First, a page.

Mezzo Chaieb charms in alluring Vocal Arts recital on exotic themes

Fri Dec 09, 2022 at 2:23 pm

Rihab Chaieb performed a recital for Vocal Arts DC Thursday night. Photo: Courtney Ruckman

Rihab Chaieb returned to the Kennedy Center Thursday night, after a starring turn in Mozart’s Così fan tutte with Washington National Opera last March. The Canadian mezzo-soprano presented a recital centered on exotic folk songs, presented by Vocal Arts DC in the Terrace Theater. Both Chaieb and her accompanist, Brian Zeger, described the program as a sort of travelog, a “nomadic journey” around the “Mediterranean cradle.”

The first set, Ravel’s Chants populaires, established the theme of folk music, as the composer was setting actual folk tunes collected by the Maison du Lied. Although this was part of a contest rewarding the best adaptations of folk melodies, Ravel’s settings inevitably offer a glimpse of exotic music through a sophisticated European lens. Chaieb deployed her honeyed vocal tone, most luscious at middle and soft dynamics, accompanied with sureness by Zeger.

Florid melismas, recalling folk-style cantillation, punctuated songs throughout the evening, as in Ravel’s opener, the “Chanson espagnole.” At higher registers, as in the “Chanson française,” Chaieb’s voice strained slightly, but she brought considerable dignity to the desolate “Canzone italiana.” In the modally inflected “Chanson hébraïque,” Chaieb made a pleasing timbral distinction between the voice of the questioning father and the responses of the son.

In songs about the African and Asian sides of the Mediterranean, the trope of European fascination with exotic foreign women came into play. In Bizet’s “Adieux de l’hôtesse arabe,” the poem by Victor Hugo is in the voice of a woman in francophone North Africa, trying to lure a handsome foreign traveler to remain with her. Chaieb, who was born in Tunisia, gave the piece an unexpected authenticity, recontextualizing a setting that could be problematic for some listeners.

Ravel’s cycle Shéhérazade has raised similar objections, with tropes in the poems by Tristan Klingsor that now land like unfair Asian and Arabic stereotypes. Chaieb sang the first song, “Asie,” with hypnotizing story-telling, reminiscent of the narrator of The 1001 Nights, evoked by the cycle’s title. The higher reaches, at the two climaxes of this long song, were wildly triumphant, if at the edge of control.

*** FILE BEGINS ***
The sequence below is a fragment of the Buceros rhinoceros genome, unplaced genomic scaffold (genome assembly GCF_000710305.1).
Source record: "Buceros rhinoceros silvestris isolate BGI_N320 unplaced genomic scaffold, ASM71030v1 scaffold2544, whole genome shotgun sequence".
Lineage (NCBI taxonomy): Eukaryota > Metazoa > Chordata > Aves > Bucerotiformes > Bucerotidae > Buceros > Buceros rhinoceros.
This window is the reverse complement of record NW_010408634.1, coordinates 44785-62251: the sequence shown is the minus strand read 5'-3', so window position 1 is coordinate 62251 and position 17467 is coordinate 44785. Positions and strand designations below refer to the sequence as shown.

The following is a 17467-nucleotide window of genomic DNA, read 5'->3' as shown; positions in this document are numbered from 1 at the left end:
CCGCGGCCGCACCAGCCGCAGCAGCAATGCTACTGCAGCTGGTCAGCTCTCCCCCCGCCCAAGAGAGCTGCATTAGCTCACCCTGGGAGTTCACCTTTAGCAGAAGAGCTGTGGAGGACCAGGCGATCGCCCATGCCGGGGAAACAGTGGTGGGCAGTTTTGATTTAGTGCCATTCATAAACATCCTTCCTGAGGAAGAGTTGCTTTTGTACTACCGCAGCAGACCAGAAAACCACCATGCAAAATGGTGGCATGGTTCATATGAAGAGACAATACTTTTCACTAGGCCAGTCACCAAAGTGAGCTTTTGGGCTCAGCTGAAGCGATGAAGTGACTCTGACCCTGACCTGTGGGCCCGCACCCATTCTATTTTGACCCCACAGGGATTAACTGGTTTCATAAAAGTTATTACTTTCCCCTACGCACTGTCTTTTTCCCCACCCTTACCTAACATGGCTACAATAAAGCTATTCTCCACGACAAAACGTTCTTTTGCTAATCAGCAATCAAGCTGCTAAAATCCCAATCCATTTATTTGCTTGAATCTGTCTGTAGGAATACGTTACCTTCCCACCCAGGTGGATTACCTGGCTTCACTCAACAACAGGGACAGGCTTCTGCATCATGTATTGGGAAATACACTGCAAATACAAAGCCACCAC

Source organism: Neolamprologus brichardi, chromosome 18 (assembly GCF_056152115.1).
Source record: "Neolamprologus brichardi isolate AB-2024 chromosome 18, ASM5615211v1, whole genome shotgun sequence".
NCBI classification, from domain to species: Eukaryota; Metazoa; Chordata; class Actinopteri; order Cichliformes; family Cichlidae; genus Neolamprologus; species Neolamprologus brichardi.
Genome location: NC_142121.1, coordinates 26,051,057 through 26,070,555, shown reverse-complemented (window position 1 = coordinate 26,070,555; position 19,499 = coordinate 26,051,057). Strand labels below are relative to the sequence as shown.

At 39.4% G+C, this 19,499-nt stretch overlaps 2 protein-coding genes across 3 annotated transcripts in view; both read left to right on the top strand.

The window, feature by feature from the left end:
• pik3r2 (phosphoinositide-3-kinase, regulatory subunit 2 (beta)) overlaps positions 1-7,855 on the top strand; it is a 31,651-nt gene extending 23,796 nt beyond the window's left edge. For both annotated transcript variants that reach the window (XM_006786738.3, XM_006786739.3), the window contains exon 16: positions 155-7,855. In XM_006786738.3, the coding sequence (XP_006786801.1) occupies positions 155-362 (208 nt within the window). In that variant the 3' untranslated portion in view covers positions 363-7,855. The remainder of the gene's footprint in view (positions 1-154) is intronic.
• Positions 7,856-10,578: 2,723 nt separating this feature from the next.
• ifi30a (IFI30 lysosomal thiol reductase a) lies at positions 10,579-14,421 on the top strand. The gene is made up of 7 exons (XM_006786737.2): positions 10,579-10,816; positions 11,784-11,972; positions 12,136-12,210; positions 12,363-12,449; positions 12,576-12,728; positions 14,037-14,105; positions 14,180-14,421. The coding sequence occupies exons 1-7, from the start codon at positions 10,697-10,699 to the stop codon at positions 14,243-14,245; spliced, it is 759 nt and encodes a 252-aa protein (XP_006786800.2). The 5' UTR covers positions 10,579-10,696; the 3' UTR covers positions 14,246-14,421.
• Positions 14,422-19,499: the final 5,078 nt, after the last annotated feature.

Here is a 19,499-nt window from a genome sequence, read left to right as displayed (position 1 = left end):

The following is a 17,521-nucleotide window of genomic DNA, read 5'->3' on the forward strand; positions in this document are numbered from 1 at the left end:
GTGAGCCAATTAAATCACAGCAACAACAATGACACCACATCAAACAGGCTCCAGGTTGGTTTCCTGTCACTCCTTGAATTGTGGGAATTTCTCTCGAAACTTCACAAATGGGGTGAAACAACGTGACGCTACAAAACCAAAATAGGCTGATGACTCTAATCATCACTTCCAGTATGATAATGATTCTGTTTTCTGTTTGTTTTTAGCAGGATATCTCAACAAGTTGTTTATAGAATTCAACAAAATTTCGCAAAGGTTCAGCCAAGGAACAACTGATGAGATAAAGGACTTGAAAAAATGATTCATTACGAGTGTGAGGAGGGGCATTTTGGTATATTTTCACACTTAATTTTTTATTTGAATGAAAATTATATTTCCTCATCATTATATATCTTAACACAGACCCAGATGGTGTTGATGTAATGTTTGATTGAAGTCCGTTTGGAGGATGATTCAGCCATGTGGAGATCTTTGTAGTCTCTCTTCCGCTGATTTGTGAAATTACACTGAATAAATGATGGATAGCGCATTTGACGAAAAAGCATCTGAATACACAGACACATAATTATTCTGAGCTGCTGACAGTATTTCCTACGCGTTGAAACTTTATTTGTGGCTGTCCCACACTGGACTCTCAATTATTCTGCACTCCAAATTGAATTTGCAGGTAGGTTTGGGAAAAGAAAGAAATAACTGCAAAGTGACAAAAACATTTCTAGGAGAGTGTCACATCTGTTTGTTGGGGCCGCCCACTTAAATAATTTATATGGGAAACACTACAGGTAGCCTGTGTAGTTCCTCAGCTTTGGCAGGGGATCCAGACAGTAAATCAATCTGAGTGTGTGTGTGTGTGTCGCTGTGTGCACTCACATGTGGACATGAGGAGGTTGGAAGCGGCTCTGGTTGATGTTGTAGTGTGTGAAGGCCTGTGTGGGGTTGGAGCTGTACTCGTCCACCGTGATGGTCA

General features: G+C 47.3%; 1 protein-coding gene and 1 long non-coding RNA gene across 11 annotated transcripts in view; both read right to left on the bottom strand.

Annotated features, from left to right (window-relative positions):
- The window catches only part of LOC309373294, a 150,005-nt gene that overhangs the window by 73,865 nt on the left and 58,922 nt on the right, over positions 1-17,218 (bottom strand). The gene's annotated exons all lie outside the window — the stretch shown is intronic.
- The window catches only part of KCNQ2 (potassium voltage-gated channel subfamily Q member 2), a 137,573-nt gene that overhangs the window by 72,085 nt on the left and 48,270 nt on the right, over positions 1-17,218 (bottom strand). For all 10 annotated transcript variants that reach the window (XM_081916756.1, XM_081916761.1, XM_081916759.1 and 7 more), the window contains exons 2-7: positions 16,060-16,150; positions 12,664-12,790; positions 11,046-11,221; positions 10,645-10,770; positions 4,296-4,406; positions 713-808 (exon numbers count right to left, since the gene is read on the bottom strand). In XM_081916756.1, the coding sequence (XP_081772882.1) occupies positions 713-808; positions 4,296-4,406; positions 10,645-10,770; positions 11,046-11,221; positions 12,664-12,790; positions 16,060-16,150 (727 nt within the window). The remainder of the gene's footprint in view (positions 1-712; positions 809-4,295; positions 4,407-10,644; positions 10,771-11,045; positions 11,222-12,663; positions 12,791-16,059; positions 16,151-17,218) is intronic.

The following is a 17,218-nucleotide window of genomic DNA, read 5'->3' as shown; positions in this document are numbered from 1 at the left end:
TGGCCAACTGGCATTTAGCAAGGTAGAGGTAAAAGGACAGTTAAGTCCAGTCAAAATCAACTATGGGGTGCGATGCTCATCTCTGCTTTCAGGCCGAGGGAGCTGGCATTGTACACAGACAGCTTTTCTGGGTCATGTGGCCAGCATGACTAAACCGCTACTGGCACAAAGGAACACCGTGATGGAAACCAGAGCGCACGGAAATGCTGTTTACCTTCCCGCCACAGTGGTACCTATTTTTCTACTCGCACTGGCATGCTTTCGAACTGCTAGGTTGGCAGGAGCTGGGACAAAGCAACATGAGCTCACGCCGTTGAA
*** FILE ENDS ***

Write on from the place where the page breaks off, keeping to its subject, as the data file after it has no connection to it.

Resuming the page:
Chaieb was on more solid vocal footing in the two remaining shorter songs, especially the sensuous legato of “La flûte enchantée,” with Zeger giving a fine approximation of Ravel’s sumptuous orchestration. (Egyptian soprano Fatma Said recently recorded this song with the flute part taken by a player of the ney, the end-blown flute known in Persian and Arabic music, another ingenious way to “reorient” cultural perspectives in this piece.)

The only disappointment of the first half was Schumann’s Gedichte der Königin Maria Stuart, in which Chaieb struggled to make the same impact. These songs, set to brutally vivid texts by Mary Stuart, Queen of Scots and mother of James I, are too austere to have much supple charm.

Chaieb and Zeger returned to the Arabic theme with three songs from Six poèmes arabes by Louis Aubert, set to poems by the orientalist writer Franz Toussaint. With her clear, slightly accented French diction (Chaieb grew up in Montreal), the singer rendered each song with gorgeous declamation. The most expansive, “Le vaincu,” came last, with broad sound at the piano from Zeger supporting Chaieb’s full-throated melismatic statement at the end.

Chaieb also drew from the best parts of Osvaldo Golijov’s uneven song cycle Ayre, from 2004. A guest performer, violinist Amirah Ismail, took the harp parts and other material in “Y una madre comió asado,” adding back some of the interest from the chamber orchestration. The second piece involved only the recitation of a poem by Palestinian writer Mahmoud Darwish, read in English by Chaieb and again in Arabic by Ismail.

The program came full circle with the Andalusian folk song “Lamma bada yatathanna,” a melody from Arab Spain in a new setting with European harmony by Rosalie Burrell. Sung in Arabic, the piece pleased with complex irregular metric pattern and evocative cantillation. An operatic selection, the “Habanera” from Bizet’s Carmen, kept the listener in cross-cultural Spain. Chaieb, while perhaps not the vocal ideal for the role, had indisputable dramatic appeal.

With the encore, Chaieb stepped briefly outside her cautious manner of speaking only from notes, introducing with obvious emotion Emel Mathlouthi’s pop song “Kelmti Horra” (My word is free). This simple tune, which became popular with protestors during the Arab Spring uprising in Tunisia, resonated far behind its musical plainness, as Chaieb dedicated it to the struggling women of Iran and Ukraine.

Soprano Emily Pogorelc and pianist Chris Reynolds perform songs by Hugo Wolf, Lili Boulanger, and Joseph Schwantner 2 p.m. February 19, 2023.

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